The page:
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The Marca Hispanica (Spanish: Marca Hispánica, Catalan: Marca Hispànica, Aragonese and Occitan: Marca Hispanica, Basque: Hispaniako Marka, French: Marche Hispanique), also known as Spanish March or March of Barcelona was a buffer zone beyond the province of Septimania, created by Charlemagne in 795 as a defensive barrier between the Umayyad Moors of Al-Andalus and the Frankish Kingdom.
In its broader meaning, Marca Hispanica refers to a group of early Iberian lordships or counts created by the Franks, of which Andorra is the sole autonomous survivor. As time passed, these lordships merged or gained independence from Frankish imperial rule.
Geographical context 
The area broadly corresponds to the region between the Pyrenees and the Ebro River. The local population of the March was diverse, including Iberians, Basques, Jews and Goths who had been conquered or subjugated by the Muslim emirate to the south or the Frankish Empire to the north. The territory changed with the fortunes of the Empires and the feudal ambitions of those, whether the Counts or Walis, appointed to administer the counties. Eventually the rulers and people of the March became autonomous and claimed independence. Out of the welter of counties in the region emerged the principalities of Navarre, Aragon, and Catalonia.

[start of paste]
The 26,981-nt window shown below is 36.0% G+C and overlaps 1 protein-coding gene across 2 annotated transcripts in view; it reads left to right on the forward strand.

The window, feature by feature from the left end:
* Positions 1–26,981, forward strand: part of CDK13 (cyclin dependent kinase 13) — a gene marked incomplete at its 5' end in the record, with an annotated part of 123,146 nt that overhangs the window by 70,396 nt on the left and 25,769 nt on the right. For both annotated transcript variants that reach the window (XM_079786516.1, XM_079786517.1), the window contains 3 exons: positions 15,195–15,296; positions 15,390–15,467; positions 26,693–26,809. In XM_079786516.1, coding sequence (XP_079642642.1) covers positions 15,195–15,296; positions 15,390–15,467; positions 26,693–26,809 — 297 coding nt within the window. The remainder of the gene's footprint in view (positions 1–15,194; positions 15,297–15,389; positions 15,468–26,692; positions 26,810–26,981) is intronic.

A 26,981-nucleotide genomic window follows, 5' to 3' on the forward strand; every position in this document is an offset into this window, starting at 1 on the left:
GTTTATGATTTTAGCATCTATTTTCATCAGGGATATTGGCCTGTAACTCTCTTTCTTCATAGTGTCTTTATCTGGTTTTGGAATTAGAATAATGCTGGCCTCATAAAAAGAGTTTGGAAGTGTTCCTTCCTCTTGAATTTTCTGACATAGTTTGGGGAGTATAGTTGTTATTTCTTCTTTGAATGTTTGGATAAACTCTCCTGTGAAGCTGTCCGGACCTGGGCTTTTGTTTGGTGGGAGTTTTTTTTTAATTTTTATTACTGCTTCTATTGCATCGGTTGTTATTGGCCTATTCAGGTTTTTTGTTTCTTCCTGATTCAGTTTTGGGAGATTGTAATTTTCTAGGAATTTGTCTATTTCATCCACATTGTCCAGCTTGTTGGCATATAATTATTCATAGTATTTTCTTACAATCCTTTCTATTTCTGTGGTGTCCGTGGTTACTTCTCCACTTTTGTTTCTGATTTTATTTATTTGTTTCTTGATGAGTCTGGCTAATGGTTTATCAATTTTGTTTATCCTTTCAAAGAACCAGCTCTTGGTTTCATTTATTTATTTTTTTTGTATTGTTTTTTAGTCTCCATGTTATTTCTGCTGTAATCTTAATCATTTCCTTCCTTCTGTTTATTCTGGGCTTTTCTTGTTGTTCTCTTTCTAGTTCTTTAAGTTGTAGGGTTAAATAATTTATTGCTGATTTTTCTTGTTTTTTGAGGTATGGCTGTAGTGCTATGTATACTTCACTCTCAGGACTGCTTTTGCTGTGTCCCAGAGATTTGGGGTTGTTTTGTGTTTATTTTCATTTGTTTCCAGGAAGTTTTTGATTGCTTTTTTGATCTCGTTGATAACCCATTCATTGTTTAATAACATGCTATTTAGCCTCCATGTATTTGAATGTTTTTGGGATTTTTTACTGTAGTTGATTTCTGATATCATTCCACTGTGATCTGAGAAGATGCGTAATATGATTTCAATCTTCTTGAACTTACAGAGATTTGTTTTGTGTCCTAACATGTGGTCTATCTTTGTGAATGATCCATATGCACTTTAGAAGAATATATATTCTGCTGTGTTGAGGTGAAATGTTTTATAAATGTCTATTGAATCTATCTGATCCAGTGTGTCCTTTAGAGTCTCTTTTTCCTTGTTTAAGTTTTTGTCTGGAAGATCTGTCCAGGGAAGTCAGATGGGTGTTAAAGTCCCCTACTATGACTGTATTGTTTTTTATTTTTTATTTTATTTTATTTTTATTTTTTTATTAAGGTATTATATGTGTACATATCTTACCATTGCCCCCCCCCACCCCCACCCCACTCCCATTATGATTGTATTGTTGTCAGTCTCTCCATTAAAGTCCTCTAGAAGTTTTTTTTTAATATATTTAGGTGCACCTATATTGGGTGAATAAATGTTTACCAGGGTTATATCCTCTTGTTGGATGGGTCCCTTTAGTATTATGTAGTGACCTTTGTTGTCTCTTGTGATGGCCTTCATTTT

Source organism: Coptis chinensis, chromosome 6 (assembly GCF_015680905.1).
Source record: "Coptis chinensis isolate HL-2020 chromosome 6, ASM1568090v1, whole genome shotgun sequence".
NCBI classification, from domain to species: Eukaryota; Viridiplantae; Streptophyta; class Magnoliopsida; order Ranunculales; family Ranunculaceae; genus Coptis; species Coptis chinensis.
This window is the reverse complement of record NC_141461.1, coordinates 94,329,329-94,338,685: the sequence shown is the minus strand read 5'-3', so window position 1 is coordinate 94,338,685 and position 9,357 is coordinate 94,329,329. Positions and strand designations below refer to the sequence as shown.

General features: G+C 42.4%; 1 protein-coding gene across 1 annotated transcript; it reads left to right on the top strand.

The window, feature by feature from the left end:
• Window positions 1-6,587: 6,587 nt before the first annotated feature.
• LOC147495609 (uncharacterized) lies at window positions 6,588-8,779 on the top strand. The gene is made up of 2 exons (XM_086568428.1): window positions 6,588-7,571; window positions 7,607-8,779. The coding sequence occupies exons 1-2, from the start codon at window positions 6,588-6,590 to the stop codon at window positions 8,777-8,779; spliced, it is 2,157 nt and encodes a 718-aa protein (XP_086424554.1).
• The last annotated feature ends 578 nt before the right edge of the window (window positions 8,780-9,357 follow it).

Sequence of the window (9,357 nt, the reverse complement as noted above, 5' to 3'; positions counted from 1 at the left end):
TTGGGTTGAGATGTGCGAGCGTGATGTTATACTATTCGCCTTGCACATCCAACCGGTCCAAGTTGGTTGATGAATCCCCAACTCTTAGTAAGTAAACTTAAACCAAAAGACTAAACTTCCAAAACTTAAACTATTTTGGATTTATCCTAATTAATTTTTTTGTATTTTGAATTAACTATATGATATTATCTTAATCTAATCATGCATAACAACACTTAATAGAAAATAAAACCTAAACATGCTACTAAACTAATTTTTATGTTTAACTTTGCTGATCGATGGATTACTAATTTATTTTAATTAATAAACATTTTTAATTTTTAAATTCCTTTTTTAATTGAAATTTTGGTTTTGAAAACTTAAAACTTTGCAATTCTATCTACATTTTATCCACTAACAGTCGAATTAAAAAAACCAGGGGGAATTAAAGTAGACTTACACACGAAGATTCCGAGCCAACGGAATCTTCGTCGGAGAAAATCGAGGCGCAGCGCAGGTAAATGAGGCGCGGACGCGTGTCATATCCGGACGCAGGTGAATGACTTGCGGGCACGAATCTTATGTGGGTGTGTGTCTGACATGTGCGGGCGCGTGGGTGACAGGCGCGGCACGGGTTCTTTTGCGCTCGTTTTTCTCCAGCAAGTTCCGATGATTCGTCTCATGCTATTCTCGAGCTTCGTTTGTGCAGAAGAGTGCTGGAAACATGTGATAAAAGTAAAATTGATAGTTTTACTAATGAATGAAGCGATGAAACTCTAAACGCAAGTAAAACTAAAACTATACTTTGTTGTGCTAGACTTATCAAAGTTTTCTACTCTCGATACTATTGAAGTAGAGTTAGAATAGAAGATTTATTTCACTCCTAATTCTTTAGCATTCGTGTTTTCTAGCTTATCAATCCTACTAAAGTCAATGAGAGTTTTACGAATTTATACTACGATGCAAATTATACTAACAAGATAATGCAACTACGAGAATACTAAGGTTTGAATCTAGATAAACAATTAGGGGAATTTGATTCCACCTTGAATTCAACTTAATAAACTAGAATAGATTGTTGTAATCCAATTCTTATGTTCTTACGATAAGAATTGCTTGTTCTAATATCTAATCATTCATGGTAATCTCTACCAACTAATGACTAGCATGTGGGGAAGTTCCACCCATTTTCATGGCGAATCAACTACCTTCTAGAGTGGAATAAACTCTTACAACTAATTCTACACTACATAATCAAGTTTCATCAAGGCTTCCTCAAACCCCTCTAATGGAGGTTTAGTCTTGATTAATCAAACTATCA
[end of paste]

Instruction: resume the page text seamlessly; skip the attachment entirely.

Counties that at various times formed part of the March included: Pamplona, Sangüesa, Jaca, Sobrarbe, Ribagorza, Pallars, Urgell, Cerdanya, Conflent, Roussillon, Vallespir, Perelada, Empúries, Besalú, Ausona (Osona), Barcelona and Girona.
The Marca Hispanica resulted from the expansion south of the Frankish realm from their heartland in Neustria and Austrasia starting with Charles Martel in 732 and after various decades fighting between the Franks and Muslims (Moors) in the Iberian Peninsula.
The Muslim invasions reached the Pyrenees in the Iberian Peninsula. In 719 the forces of Al-Samh ibn Malik surged up the east coast, overwhelming the remaining Visigoth province of Septimania and establishing a fortified base at Narbonne. Control was secured by offering the local population generous terms, inter-marriage between ruling families or treaties. Further expansion was halted by defeat in the Battle of Toulouse. Wālis were installed in Girona and Barcelona.